There are also social stresses. Have you ever broken up with someone during exam time? Or had room mates who didn't know when to stop partying? If you can't sleep because the guy who lives next door has to blast his stereo until all hours of the night, you're not likely to have any additional hours of productivity.

    And then there are financial stresses. When you realize it's February and you only have $800 in your bank account and no source of income until the summer, assuming you land a job right away... you're likely to experience some stress.

    All of that said, there's no reason university HAS to be all that stressful. If you make good decisions, avoid too much procrastination, and plan a reasonable amount of "unplanned" time to deal with the unforseeable things, you should be just fine.
     
  5. Jan 31, 2013 #4
    What stresses me out through the school year isn't the studying itself, that's the best part, it's the odd feeling of dread I get when I don't understand a concept. For some reason, I'll catch myself worrying over not understanding a concept when I'm not studying. This is both the best and worst thing you can be feeling, depending on how you deal with it. It's wonderful to have the drive to want to learn and to understand when you don't know enough. However, procrastinating is the worst way to deal with it. It's very easy to stop procrastinating once you realize how ridiculous it is to put off studying, the only avenue that will make you understand the material! You just have to hammer it into your head that the reason you procrastinate is because you are scared to learn and that that is a ridiculous thing to worry about.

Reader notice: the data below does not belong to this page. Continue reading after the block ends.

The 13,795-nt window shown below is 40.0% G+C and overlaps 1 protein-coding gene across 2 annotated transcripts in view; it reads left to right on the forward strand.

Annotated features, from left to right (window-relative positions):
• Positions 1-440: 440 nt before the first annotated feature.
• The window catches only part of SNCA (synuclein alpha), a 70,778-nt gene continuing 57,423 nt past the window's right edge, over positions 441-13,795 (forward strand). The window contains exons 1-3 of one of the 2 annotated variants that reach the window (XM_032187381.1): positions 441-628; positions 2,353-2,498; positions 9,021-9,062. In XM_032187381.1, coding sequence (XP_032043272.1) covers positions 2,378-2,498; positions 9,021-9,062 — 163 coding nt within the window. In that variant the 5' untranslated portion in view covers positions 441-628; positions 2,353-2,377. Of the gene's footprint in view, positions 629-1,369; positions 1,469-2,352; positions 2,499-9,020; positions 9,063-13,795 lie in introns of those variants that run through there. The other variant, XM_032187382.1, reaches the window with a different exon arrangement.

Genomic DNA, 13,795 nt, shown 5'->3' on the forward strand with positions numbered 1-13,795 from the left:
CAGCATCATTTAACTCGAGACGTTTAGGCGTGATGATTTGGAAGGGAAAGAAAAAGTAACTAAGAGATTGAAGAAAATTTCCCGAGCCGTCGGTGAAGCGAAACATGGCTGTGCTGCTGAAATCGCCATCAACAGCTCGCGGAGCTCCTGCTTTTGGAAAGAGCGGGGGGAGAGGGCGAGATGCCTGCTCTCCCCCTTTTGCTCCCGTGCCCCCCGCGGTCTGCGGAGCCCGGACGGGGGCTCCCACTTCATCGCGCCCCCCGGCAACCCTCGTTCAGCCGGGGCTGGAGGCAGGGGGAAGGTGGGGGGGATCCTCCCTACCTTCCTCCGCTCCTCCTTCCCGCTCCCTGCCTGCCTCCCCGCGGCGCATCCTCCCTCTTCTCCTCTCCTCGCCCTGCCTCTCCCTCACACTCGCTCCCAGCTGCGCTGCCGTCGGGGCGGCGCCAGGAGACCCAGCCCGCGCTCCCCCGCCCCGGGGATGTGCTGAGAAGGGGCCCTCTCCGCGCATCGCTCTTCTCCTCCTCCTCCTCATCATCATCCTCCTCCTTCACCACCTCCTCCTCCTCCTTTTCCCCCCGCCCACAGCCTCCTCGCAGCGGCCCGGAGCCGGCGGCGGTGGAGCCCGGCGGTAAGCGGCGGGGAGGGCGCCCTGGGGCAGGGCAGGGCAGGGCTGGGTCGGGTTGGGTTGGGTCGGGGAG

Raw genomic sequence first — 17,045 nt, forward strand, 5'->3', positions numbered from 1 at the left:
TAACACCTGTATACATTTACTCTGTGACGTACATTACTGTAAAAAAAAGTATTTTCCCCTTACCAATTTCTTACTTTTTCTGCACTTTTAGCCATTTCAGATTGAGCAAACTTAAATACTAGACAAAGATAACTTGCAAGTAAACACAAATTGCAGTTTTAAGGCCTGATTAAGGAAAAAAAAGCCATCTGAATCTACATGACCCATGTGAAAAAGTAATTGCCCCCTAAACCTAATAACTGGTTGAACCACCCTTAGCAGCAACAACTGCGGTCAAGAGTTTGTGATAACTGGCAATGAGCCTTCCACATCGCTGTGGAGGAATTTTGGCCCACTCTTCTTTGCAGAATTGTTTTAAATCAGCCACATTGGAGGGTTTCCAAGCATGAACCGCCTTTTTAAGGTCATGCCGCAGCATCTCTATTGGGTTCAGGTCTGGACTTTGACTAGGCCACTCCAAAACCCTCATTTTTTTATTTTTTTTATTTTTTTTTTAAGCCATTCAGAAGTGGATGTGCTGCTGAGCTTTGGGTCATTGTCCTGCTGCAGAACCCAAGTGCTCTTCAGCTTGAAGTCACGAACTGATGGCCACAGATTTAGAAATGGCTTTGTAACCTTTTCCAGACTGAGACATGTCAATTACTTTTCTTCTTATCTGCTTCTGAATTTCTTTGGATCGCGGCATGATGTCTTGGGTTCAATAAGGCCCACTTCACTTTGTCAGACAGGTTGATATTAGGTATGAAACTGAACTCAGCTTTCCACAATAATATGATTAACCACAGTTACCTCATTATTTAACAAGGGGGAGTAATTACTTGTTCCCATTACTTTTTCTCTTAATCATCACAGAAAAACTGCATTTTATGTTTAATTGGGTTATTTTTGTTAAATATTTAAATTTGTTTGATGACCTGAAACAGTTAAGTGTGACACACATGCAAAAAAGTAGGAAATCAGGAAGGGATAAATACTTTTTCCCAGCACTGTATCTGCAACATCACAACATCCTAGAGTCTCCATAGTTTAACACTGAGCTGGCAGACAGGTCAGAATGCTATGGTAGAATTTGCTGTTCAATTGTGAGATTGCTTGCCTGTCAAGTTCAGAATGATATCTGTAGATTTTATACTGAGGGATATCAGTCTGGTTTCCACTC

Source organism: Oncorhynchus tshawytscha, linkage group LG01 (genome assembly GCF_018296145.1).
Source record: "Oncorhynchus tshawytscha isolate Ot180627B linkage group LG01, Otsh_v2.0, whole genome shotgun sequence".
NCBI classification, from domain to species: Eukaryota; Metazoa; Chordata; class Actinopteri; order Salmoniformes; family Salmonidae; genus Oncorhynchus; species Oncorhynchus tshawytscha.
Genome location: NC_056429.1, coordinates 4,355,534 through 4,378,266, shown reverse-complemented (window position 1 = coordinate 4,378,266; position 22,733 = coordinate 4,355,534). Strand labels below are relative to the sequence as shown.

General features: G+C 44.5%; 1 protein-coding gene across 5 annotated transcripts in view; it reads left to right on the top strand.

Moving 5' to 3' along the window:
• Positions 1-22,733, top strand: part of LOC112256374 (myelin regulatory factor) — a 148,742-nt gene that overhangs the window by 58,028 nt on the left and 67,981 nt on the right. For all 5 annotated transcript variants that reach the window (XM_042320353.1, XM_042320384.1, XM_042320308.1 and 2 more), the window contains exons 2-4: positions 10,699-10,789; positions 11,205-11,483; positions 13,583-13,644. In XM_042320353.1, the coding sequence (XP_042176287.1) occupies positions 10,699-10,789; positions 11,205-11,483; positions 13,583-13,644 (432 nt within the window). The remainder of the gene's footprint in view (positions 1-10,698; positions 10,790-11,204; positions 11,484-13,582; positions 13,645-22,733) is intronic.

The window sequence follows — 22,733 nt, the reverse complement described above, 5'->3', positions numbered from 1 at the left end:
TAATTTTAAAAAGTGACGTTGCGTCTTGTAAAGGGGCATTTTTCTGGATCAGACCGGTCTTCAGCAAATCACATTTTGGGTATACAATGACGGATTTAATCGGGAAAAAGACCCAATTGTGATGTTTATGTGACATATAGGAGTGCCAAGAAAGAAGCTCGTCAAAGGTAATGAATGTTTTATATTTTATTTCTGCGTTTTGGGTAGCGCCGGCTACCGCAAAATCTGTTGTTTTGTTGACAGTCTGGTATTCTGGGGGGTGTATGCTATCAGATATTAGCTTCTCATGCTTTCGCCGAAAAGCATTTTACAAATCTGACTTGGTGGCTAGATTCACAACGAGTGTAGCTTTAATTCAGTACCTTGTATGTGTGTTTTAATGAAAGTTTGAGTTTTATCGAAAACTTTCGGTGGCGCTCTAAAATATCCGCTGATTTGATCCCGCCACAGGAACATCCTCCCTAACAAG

Now, if the courses are taught poorly DO NOT USE THAT AS AN EXCUSE TO HATE THE MATERIAL. Nothing about science is intrinsically boring, it all depends on the prof. As such, it can be made fascinating by the right people! There are thousands of resources to use on the internet, find one that suits you. I've had to do this with my chemistry courses in first year, the prof would just flip through a slide-show... snore

    Addendum:
    IF you still find yourself worrying about studying when you think you've been putting in the work, stop it! I've had nights where I've just thought about "What if I didn't study enough?" You have to tell yourself that if there's nothing you can do about it at that point, just stop worrying. It makes you into a real downer if you're worrying all the time!
     
    Last edited: Jan 31, 2013
  6. Jan 31, 2013 #5
    I can usually put a damper on my stress if I remember not to be too attached to the outcome. Sometimes (but only sometimes) it's good to remember that you won't always meet your expectations, and that's actually ok.
     
  7. Jan 31, 2013 #6
    The opposite happens for me. I actually start to get pissed off and I try harder. I had a ***** of a vector calc teacher who explained nothing. Me and two other people studied together. When we turned in the homework on triple integrals, we were the ONLY ones in the class who even knew what we were doing and we got the assignment done according to her. We also consistently scored as one of the highest in the class.